What they are: Facilities that are licensed to provide around-the-clock medical services alongside care services such as feeding, bathing, and dressing.
- 24-hour care with nurses and other medical professionals on-site.
- Care overseen by a licensed physician.
- May be overcrowded or understaffed, so clients must be very careful in selecting a facility.
- Clients may not know how long they'll be living there, which can affect their financial stability and decision to sell their home.
- In addition to the cost of services covered in the monthly fee, extra services may be needed as health needs change.
Notes on cost: The national average for one year of care in a semiprivate room at a skilled nursing facility is just over $80,000, Breeding said, while the average cost of a private room is around $91,000.
Expert tips: Clients should consider long-term-care insurance or a life insurance/annuity rider in advance of need. Medicaid and Medicare may cover part of the cost, but clients should also consider policy-paid arrangements or paying out of pocket, Pelfrey said.
Trainor advises clients to apply for a spot in a facility while they're still reasonably healthy, as many are reluctant to admit new residents with significant health issues.
"Once you are in, they work hard to keep you there," he observed. "But if you wait until you start having health problems, your options can narrow."
Continuing care retirement communities (CCRCs)
What they are: Single properties that offer several types of living arrangements, from independent living to assisted living to skilled nursing home care.
- Residents can stay in the same community even if their health declines and they need a higher level of care.
- Different types of contracts may be offered, including full life care, which pays for all assisted-living and skilled nursing costs.
- High entry and monthly fees.
- Can have long waiting lists.
Financial considerations: CCRCs are the most expensive option for long-term care but also provide the most elaborate services and amenities, including access to a full continuum of care. Entry fees start under $100,000 and can range to the hundreds of thousands of dollars, which clients often obtain by selling their home. Typically, clients pay monthly fees of $3,000 to $5,000 or more.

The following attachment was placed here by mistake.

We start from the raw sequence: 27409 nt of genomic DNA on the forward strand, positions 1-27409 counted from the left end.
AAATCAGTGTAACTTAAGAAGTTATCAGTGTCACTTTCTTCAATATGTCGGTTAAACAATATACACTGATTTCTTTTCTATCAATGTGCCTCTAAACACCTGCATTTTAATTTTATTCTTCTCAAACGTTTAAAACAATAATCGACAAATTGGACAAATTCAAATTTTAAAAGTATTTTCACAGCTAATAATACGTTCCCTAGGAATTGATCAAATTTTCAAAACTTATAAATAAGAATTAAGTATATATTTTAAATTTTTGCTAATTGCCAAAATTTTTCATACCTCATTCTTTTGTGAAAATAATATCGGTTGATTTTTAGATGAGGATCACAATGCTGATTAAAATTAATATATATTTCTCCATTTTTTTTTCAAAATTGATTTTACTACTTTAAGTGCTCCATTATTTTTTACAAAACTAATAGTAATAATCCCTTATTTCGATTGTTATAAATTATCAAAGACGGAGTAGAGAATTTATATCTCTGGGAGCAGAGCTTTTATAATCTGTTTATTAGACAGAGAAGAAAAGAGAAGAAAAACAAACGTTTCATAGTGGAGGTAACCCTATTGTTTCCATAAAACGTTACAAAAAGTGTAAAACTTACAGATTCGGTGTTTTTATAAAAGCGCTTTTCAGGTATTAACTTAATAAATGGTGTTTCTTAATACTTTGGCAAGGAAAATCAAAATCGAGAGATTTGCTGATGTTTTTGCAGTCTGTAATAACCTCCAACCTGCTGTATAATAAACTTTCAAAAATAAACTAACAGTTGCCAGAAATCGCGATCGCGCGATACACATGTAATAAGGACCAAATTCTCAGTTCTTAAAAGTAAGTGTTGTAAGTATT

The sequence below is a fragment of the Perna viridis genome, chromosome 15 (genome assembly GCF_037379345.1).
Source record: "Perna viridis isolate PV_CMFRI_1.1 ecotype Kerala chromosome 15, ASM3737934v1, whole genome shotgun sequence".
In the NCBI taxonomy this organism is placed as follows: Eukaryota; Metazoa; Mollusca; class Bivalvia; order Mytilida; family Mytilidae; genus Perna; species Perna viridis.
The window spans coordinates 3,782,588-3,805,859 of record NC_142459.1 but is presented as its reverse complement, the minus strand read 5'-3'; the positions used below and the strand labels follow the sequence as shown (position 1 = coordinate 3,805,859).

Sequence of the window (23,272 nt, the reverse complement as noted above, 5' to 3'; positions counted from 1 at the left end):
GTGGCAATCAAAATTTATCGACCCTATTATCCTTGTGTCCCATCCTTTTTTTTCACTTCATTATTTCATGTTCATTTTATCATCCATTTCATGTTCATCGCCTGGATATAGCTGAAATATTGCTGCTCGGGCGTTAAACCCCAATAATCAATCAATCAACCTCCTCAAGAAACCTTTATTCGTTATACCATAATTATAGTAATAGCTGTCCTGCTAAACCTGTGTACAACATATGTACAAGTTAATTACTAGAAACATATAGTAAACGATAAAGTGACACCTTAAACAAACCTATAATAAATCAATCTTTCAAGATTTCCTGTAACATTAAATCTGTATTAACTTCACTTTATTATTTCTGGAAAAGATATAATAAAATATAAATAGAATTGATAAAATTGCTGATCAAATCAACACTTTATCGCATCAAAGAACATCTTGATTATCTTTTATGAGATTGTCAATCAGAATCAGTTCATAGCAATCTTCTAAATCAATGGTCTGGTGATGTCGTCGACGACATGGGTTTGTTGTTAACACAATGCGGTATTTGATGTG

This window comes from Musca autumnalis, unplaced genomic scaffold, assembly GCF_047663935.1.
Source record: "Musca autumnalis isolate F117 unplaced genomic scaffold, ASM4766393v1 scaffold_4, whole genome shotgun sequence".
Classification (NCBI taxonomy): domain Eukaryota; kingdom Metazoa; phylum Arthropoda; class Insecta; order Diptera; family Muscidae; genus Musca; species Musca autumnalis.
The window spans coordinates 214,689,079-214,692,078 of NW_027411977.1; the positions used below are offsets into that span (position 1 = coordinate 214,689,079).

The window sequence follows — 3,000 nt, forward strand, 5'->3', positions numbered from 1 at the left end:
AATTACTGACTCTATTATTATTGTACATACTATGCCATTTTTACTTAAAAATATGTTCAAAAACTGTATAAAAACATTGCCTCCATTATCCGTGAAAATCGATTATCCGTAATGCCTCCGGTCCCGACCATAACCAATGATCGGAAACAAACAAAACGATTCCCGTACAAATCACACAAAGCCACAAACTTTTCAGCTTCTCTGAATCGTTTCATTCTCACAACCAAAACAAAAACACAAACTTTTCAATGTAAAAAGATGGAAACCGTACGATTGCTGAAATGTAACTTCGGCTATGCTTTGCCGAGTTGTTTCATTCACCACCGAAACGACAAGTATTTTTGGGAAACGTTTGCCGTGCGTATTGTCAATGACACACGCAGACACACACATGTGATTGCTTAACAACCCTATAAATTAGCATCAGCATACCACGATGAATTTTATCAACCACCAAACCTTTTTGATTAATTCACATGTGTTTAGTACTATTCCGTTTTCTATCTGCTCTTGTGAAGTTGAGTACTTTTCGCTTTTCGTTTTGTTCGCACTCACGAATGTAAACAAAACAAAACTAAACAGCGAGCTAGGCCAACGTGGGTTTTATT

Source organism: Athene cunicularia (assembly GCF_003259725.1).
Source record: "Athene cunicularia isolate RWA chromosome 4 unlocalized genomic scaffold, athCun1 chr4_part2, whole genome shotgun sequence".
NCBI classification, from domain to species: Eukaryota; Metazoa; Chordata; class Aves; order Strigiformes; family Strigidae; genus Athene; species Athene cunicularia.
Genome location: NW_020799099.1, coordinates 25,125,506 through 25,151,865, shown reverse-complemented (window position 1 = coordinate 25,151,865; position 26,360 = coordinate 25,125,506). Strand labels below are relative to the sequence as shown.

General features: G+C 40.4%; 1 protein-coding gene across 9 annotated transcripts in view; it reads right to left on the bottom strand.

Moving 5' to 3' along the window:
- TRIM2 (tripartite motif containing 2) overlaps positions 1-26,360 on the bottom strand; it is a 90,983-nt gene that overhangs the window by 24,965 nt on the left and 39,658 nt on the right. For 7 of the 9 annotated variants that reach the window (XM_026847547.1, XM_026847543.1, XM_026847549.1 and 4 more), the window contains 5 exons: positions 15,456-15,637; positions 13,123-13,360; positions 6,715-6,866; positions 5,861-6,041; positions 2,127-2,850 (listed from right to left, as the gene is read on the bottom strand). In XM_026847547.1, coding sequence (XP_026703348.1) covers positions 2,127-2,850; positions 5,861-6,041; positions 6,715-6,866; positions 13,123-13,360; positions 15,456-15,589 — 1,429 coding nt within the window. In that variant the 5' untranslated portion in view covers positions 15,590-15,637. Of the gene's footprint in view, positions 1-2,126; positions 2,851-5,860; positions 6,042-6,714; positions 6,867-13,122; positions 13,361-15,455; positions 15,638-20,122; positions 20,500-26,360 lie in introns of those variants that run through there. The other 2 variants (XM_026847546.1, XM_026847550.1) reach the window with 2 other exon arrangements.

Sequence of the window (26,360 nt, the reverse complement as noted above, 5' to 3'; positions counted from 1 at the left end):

Expert tips: It's important for clients to understand their contract—whether it's all-inclusive life care, fee-for-service, or another type—and its termination provisions.
What it is: Attached homes or condos where seniors choose to live with other seniors. Residents live in their own homes, but, instead of owning their home, they buy shares in a corporation that provides them with rights to their property.
- Sense of community.
- Cost sharing.
- Residents check on each other.
- Financial resources among residents will differ.
- Residents must reach agreement on conditions such as quiet hours and visitors.
- No on-site medical care.
Financial considerations: Costs vary depending on location and size of unit.
Expert tips: "Some residents may not be accustomed to a congregational approach, and quarrels can evolve when residents are in charge of their own rule-making," Breeding said. Clients should seek information on what written rules or agreements the community adheres to.
Resources for CPAs and their clients
John Hancock Cost of Care Calculator: Calculates the average cost of different types of care for different states, cities, and length of care required.
Genworth Cost of Care Survey calculator: Calculates the average cost of different types of care for different states on an annual, monthly, or daily basis.
MyLifeSite DecisionGenie: Generates financial projections taking into account specific criteria related to senior housing, such as entry fees, refundable entry fees, monthly fees, cost of care, etc.
AICPA PFP Division members, inclusive of CPA/PFS credential holders, can access client-friendly resources on these topics in Forefield Advisor.